Gold's lackluster performance has disappointed many gold investors, including myself, though the tide appears on the brink of changing in everything but the price. For the last couple quarters, we have heard how central banks are getting ready to unwind their unprecedented monetary efforts of the past. A global recovery has been the mainstream consensus since the new year, and stocks have not disappointed those touting the recovery.
The economic recovery justification, however, at least appears to be withering. Last Friday's job numbers showed the lowest participation rate since 1979 and disappointed on the headline number, with only 88K jobs created, against a 200k market expectation.
Meanwhile, the U.S. jobs picture is not the only one deteriorating. Canada's payroll numbers tanked on Friday, shedding -55K jobs, the equivalent of a half million person job loss in the United States, given Canada's population at a about a tenth of the size. The unemployment rate in Canada rose 0.2% to 7.2%, and any expectation of near-term rate hikes by the Bank of Canada went out the window.
Then there is Japan. The new Japanese central bank head, Haruhiko Kuroda, announced a $1.4 trillion dollar quantitative easing package last week, with a firm commitment to increasing Japan's domestic inflation rate.
The Bank of Japan (BoJ) is set to quantitatively increase their balance sheet to be about on par with where the Fed presently stands, an approximate doubling of their current asset holdings. Moreover, the BoJ is dead set on qualitative easing, including a possible extension of their average maturity and increase in the risk profile of the assets they are tolerant to hold.
The Japanese yen has collapsed as a result, and is one of the few currencies that gold continues to perform well in:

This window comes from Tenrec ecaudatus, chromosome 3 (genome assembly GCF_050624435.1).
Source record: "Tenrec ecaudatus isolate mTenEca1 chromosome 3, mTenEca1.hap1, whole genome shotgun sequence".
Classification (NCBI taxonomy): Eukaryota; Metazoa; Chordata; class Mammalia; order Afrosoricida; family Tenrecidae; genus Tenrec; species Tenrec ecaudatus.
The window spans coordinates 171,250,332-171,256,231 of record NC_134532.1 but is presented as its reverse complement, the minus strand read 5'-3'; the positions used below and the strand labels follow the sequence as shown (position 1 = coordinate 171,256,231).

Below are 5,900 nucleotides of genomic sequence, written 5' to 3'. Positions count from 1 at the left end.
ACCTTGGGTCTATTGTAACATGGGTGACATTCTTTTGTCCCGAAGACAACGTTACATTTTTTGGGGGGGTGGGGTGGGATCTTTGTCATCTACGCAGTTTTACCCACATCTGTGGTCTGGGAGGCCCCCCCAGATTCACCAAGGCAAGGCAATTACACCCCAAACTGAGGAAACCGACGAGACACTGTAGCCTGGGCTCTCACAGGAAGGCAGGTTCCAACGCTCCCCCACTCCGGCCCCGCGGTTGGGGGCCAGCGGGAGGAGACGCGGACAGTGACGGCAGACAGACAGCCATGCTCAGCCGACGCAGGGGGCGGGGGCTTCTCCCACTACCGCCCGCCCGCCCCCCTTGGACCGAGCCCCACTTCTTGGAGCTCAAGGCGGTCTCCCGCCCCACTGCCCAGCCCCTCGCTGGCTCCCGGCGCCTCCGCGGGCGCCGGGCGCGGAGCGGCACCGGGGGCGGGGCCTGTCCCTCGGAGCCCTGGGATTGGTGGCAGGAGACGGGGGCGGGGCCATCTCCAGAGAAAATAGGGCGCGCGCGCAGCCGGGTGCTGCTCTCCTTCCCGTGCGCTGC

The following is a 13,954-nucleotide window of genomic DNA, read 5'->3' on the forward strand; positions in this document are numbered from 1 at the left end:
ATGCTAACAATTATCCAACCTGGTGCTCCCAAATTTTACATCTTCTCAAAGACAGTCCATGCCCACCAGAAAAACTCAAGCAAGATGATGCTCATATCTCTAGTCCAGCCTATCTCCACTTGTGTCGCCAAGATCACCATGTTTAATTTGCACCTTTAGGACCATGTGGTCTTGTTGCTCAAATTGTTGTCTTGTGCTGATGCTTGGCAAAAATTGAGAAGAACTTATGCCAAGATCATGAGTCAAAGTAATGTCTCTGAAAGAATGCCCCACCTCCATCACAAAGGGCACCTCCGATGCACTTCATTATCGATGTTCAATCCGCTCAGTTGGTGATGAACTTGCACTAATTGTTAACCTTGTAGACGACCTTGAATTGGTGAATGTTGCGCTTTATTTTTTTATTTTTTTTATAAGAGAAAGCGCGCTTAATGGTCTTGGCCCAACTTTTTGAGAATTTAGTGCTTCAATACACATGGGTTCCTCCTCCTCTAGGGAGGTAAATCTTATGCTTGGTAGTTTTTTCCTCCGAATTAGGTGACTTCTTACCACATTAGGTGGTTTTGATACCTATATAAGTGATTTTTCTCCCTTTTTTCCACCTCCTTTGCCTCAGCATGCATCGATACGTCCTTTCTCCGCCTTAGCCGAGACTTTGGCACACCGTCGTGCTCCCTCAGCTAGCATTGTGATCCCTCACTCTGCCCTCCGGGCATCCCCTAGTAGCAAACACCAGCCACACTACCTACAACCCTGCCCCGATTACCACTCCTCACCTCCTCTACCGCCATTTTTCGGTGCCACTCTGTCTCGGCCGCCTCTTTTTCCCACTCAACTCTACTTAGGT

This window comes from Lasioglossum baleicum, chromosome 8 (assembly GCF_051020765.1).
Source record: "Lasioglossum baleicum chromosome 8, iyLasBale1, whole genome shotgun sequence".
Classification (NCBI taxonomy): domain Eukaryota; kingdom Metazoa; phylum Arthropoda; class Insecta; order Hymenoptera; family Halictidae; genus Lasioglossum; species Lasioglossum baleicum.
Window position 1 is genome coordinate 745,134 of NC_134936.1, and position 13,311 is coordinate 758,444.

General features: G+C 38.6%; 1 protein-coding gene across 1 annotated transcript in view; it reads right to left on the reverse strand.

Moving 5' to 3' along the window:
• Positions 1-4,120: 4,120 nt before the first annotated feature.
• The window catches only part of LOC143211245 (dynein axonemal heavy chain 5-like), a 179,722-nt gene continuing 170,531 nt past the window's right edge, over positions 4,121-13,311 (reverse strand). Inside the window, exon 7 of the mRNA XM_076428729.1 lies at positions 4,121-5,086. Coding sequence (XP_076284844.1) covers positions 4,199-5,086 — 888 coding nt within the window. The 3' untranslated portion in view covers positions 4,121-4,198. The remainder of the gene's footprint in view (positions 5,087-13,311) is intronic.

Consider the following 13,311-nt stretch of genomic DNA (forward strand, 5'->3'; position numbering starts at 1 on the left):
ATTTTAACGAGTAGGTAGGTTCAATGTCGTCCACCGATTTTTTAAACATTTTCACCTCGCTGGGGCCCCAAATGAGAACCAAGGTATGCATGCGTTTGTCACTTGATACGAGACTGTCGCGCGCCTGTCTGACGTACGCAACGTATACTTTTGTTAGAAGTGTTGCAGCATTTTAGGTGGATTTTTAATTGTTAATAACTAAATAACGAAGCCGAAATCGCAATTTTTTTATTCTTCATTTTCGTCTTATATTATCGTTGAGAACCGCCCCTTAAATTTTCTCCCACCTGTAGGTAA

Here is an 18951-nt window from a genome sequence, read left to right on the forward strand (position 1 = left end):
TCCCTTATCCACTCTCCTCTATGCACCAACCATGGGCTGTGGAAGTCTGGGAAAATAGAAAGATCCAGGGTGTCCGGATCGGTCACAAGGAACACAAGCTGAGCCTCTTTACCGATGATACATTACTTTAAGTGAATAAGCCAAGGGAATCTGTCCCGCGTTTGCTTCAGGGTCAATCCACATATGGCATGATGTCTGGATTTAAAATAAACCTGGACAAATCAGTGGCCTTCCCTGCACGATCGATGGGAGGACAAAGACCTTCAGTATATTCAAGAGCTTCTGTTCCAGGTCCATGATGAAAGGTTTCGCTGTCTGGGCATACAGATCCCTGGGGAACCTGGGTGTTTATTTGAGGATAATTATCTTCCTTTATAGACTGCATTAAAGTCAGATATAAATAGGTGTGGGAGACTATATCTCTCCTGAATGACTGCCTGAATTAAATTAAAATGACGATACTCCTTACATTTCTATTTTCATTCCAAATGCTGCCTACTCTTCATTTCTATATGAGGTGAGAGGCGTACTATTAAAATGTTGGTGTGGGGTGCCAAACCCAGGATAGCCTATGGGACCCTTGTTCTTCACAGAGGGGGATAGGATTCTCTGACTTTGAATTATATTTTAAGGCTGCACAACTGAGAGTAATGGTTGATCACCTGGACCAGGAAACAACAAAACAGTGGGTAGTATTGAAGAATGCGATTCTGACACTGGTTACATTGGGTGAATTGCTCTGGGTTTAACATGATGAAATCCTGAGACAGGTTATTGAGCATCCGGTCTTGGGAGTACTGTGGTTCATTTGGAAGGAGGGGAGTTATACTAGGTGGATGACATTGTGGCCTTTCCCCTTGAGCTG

(Graph shows the percent change of gold priced in Japanese yen over the last three months. Click for live version)
The global stage for central banks appears to be one of easing once again. Traditionally hawkish banks like the Reserve Bank of Australia are even calling their currency appreciation "overvalued" and are backing off any hints of monetary tightening, suggesting possible easing instead. The bank of England is likely to up the ante on their quantitative easing efforts, even as their new Canadian governor Mark Carney takes charge at the end of June.
Then, of course, there is the European Central Bank, which is looking for new ways to introduce monetary stimulus against negative performance throughout much of the region. What they will do is still uncertain, but the overall dovish trend among policy makers is evident.
If the monetary tide and expectations for easing are soon to change, should gold's price performance not follow suit? All out currency wars are the perfect environment for gold, so perhaps the signs of war and weak performance should be heeded as entry points.
Those who believe currency wars are not going to evolve based on the G20 statement or other claims that central banks are merely supporting their domestic economies are simply missing the point. One way or another, the domestically targeted efforts of central banks are going to have global impacts on exchange rates, which will then require more "domestic" monetary effort. Japan has already led the charge, initiating a massive decline of the yen versus the dollar in the name of supporting Japan's domestic inflation rate. A stronger dollar's impact on real debts, however, is difficult for a massive debtor nation such as the U.S., and also impacts trade, thereby requiring the Fed to conduct more "domestic" support themselves. In the end, the currency war goes on the same, and gold prices will not notice the difference between intended and unintended currency wars.
Gold can be purchased by buying physical, going long ETFs like (NYSEARCA:GLD) and (NYSEARCA:UGL), or even shorting the short ETFs like (NYSEARCA:GLL) or (NYSEARCA:DZZ). My preference is to purchase put options on short gold ETFs. Given the historically low volatility in gold, I expect options prices are undervaluing the future momentum the metal will receive.
Disclosure: I am short GLL. I wrote this article myself, and it expresses my own opinions. I am not receiving compensation for it (other than from Seeking Alpha). I have no business relationship with any company whose stock is mentioned in this article.